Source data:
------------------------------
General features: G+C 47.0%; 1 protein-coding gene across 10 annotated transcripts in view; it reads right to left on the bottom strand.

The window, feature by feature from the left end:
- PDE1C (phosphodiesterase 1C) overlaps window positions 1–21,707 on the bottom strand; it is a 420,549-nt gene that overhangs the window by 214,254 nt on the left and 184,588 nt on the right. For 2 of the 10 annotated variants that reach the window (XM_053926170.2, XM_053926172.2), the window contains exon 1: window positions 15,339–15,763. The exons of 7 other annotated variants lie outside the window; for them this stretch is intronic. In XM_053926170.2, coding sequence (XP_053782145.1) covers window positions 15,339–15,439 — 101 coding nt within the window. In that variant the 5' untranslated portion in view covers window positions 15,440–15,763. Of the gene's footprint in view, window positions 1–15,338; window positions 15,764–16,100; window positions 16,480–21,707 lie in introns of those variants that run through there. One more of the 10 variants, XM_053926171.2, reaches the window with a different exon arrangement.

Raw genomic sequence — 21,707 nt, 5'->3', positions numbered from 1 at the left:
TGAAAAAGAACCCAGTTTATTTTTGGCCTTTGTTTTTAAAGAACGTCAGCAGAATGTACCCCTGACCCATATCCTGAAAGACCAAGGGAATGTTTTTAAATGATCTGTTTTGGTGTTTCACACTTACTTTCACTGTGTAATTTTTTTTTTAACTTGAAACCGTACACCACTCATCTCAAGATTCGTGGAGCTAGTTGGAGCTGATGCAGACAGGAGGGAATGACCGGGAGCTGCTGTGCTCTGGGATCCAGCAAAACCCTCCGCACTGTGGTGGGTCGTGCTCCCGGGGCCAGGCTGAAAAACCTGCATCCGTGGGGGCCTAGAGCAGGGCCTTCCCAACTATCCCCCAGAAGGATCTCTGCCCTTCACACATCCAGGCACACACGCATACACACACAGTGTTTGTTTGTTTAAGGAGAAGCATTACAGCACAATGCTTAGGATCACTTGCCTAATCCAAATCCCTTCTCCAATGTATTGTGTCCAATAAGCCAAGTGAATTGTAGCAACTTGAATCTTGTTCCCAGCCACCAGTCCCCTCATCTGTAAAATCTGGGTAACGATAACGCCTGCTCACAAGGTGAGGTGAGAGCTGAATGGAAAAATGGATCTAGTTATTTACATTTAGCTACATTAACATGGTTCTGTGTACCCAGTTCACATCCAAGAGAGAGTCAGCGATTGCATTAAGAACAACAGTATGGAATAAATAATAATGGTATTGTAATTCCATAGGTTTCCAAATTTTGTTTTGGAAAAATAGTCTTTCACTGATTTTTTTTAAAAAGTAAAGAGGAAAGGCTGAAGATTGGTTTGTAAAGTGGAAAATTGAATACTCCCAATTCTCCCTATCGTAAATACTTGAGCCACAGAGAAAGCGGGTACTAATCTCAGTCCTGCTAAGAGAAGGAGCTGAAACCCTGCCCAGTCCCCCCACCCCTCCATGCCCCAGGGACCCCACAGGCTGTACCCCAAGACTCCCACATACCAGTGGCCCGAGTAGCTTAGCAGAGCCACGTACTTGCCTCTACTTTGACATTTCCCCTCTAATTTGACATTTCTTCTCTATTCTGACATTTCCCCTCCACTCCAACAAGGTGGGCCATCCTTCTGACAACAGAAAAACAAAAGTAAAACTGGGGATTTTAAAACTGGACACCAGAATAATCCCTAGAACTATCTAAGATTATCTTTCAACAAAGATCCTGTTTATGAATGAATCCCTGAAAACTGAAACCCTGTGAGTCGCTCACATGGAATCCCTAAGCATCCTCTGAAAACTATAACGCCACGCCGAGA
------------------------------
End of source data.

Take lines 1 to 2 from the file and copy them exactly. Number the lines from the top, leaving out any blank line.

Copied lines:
General features: G+C 47.0%; 1 protein-coding gene across 10 annotated transcripts in view; it reads right to left on the bottom strand.

The window, feature by feature from the left end: